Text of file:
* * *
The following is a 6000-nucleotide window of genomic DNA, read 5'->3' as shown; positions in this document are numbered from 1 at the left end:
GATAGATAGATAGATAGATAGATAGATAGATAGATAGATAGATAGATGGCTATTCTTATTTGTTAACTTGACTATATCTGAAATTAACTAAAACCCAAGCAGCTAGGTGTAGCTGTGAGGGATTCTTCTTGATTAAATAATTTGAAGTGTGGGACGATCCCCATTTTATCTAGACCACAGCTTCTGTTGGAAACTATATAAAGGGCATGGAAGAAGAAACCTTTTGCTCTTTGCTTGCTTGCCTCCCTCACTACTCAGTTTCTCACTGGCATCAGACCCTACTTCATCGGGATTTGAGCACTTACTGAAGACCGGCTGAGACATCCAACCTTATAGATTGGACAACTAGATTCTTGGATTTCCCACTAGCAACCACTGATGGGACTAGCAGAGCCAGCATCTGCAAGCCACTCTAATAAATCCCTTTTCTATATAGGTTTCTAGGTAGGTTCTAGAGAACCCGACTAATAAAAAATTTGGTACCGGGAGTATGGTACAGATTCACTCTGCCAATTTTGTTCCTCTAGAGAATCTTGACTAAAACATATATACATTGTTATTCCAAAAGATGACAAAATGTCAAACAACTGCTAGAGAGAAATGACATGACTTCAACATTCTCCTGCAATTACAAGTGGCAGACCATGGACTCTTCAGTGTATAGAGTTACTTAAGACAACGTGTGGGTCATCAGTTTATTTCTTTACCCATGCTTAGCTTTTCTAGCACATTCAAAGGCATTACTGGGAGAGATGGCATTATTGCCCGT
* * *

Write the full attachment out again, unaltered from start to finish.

The following is a 6000-nucleotide window of genomic DNA, read 5'->3' as shown; positions in this document are numbered from 1 at the left end:
GATAGATAGATAGATAGATAGATAGATAGATAGATAGATAGATAGATGGCTATTCTTATTTGTTAACTTGACTATATCTGAAATTAACTAAAACCCAAGCAGCTAGGTGTAGCTGTGAGGGATTCTTCTTGATTAAATAATTTGAAGTGTGGGACGATCCCCATTTTATCTAGACCACAGCTTCTGTTGGAAACTATATAAAGGGCATGGAAGAAGAAACCTTTTGCTCTTTGCTTGCTTGCCTCCCTCACTACTCAGTTTCTCACTGGCATCAGACCCTACTTCATCGGGATTTGAGCACTTACTGAAGACCGGCTGAGACATCCAACCTTATAGATTGGACAACTAGATTCTTGGATTTCCCACTAGCAACCACTGATGGGACTAGCAGAGCCAGCATCTGCAAGCCACTCTAATAAATCCCTTTTCTATATAGGTTTCTAGGTAGGTTCTAGAGAACCCGACTAATAAAAAATTTGGTACCGGGAGTATGGTACAGATTCACTCTGCCAATTTTGTTCCTCTAGAGAATCTTGACTAAAACATATATACATTGTTATTCCAAAAGATGACAAAATGTCAAACAACTGCTAGAGAGAAATGACATGACTTCAACATTCTCCTGCAATTACAAGTGGCAGACCATGGACTCTTCAGTGTATAGAGTTACTTAAGACAACGTGTGGGTCATCAGTTTATTTCTTTACCCATGCTTAGCTTTTCTAGCACATTCAAAGGCATTACTGGGAGAGATGGCATTATTGCCCGT